Hospice Care for Pets
Veterinarian Reviewed on August 7, 2009 by Dr. Janice Huntingford
These days, caring pet owners are seeking hospice care for their sick and dying pets. Hospice care, usually overseen by a veterinarian, helps pets and other animals who are suffering with heart or kidney failure, or other kind of terminal illness, to die peacefully in their homes surrounded by their loving family members, rather in a cold veterinary hospital.
Founder of the Nikki Hospice Foundation for Pets, an educational and referral service in Vallejo, California, Kathryn Marocchino, explains the popularity of hospice care for pets amongst pet owners as:
“These are the people who consider pets a part of the family and want to do whatever it takes to be there for them up until the end,” she says.
For the most part, pet owners whose pets are terminally ill, prefer hospice care for their pet because they have already experienced hospice care on first hand basis, usually with a parent or loved one.
A veterinarian will teach the pet’s owner the correct way to administer medication, change the pet’s dressings and how best to provide food and water to their ailing pet, all in the comfort of their own home.
The pet’s pain is managed via pharmaceutical drugs and holistic medicine. Often alternative healing therapies are sought for the pet, such as Reiki and homeopathy, in an effort to compliment the medication that the pet is currently taking. These therapies and drugs are usually continued until the pet passes away naturally or if the pet’s owners change their mind and decide to have their pet euthanized.
Depending on their prognosis from a qualified vet, some pets may live for quite a few more years whilst receiving hospice care at home. Other animals will only have a few days or weeks left to live. In either situation, providing the pet with stability and comfort in its own home has many benefits, not only for the pet but for the family as well.
There are approximately 100 veterinarians in the USA that offer hospice care support to pet owners as part of their usual veterinary services.
There are a few veterinary clinics, however, that cater specifically to the hospice care of animals, such as the Argus Institute at Colorado State University in Fort Collins.
“It is a service, I think, people are going to be asking for more and more,” said Marocchino.
Marocchino’s foundation conducts an annual symposium on animal hospice care at the University of California in Davis. The symposium usually draws veterinarians and other hospice care givers. However, Marocchino has seen an increase in the amount of pet owners and hospice workers at human hospice care centers also attending the symposium.
Sharen Meyers, who runs a pet loss support group, has been a social worker in human hospice care for many years. She believes that pet owners are too hasty in their decision to euthanize their pets when they are told about the animal’s incurable diagnosis and then, afterwards, the owners tend to feel guilty about their decision. However, feelings of guilt are usually never felt by pet owners who decide on providing their pet with hospice care instead.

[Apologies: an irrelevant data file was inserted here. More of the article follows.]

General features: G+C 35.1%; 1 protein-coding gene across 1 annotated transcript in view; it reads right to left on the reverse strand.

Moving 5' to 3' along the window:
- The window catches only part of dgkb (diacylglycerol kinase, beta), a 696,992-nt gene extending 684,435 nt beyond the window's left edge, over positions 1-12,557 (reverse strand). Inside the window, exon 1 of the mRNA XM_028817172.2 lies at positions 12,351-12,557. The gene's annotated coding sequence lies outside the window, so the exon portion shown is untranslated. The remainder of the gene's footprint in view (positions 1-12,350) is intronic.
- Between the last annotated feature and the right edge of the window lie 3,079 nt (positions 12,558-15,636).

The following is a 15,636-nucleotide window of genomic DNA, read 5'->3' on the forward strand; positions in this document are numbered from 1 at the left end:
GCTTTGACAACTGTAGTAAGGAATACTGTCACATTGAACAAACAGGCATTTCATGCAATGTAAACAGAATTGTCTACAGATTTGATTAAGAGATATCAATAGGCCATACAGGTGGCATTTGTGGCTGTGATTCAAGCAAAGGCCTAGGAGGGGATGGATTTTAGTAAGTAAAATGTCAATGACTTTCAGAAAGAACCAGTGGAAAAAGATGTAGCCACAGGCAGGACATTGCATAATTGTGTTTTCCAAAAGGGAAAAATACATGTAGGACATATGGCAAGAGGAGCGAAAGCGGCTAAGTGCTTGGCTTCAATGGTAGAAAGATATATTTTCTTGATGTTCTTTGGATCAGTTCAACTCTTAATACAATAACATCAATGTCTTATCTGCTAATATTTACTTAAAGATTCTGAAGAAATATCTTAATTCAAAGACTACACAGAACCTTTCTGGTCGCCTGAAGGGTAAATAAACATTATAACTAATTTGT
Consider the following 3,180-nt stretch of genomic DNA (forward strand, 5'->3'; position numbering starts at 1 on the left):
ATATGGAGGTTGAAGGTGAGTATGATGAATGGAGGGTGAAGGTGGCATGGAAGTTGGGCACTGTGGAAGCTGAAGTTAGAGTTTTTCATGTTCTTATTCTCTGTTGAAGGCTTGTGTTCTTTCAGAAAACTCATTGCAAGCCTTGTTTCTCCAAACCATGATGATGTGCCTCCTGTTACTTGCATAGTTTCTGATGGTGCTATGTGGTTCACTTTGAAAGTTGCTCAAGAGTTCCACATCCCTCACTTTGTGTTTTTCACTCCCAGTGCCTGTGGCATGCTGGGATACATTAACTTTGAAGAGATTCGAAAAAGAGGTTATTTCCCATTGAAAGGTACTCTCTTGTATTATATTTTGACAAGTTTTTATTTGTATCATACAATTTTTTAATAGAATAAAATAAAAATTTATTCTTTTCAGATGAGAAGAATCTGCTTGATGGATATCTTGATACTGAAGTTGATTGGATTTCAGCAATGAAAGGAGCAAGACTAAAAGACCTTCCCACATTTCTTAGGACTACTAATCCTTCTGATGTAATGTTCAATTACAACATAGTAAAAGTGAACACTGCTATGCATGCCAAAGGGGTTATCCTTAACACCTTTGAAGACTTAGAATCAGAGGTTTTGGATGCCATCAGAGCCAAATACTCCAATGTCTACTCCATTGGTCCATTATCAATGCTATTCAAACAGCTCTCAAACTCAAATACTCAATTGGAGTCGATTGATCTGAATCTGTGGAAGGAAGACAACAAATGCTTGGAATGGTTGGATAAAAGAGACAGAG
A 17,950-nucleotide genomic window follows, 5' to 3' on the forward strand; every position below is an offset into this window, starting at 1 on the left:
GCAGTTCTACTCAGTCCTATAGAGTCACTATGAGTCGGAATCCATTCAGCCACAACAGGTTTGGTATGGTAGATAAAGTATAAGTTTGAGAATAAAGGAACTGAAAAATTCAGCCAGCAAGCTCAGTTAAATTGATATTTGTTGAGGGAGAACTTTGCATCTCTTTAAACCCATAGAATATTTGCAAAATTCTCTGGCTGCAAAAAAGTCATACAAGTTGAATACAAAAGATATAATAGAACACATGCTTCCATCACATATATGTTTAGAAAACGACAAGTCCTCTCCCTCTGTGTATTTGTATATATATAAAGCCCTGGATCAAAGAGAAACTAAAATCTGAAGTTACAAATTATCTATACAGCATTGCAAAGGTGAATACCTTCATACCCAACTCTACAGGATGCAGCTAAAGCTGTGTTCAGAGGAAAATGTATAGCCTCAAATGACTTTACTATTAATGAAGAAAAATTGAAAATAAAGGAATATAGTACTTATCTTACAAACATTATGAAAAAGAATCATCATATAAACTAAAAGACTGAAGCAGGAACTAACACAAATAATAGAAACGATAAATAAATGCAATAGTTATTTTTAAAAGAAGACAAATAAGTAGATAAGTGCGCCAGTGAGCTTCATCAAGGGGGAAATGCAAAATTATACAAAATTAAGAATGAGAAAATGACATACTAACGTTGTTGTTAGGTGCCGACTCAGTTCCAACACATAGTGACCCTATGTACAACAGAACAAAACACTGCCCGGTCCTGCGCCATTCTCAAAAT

“When people walk through the hospice process thoughtfully and consciously, it lessens the intensity of the grief afterwards,” said Meyers.
Another option for ill pets is for their owners to take them to an animal hospice facility, such as the one in Bend, Oregon, called Synergy Animal Hospice. Here all companion animals, including horses, geckos, rabbits and chickens are able to receive end-of-life care.
Synergy is a nonprofit hospice center that also has an inpatient-care unit for pets whose families are not able to provide care for their pets at home.
The center provides such services as Reiki for the dying pets and emotional support groups for their families.
Meyers is hoping that she will be able receive donations and grants so that she too can provide such in-demand and needed services to the ill pets in her community.
Kenneth Koch of Modesto, California, opted for hospice care for his cat, Midnight, when she became terminally ill with chronic renal failure. Koch spent a total of three years caring for his dying cat in the comfort of her own home with him. Midnight adopted Koch almost 20 years ago by showing up on his doorstep one day.
Koch invested nearly $12, 000 for the three year at-home treatment for Midnight, including intravenous treatments, daily injections and a variety of pills.
“She was such a big part of my life,” said Koch. “I was just giving back for all the love she gave to me.”
Photo Credit: mcsquishee
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Janice Huntingford, DVM, has been in veterinary practice for 28 years and has founded two veterinary clinics since receiving her Doctor of Veterinary Medicine at the Ontario Veterinary College, University of Guelph. She has studied extensively in both conventional and holistic modalities. Ask Dr. Jan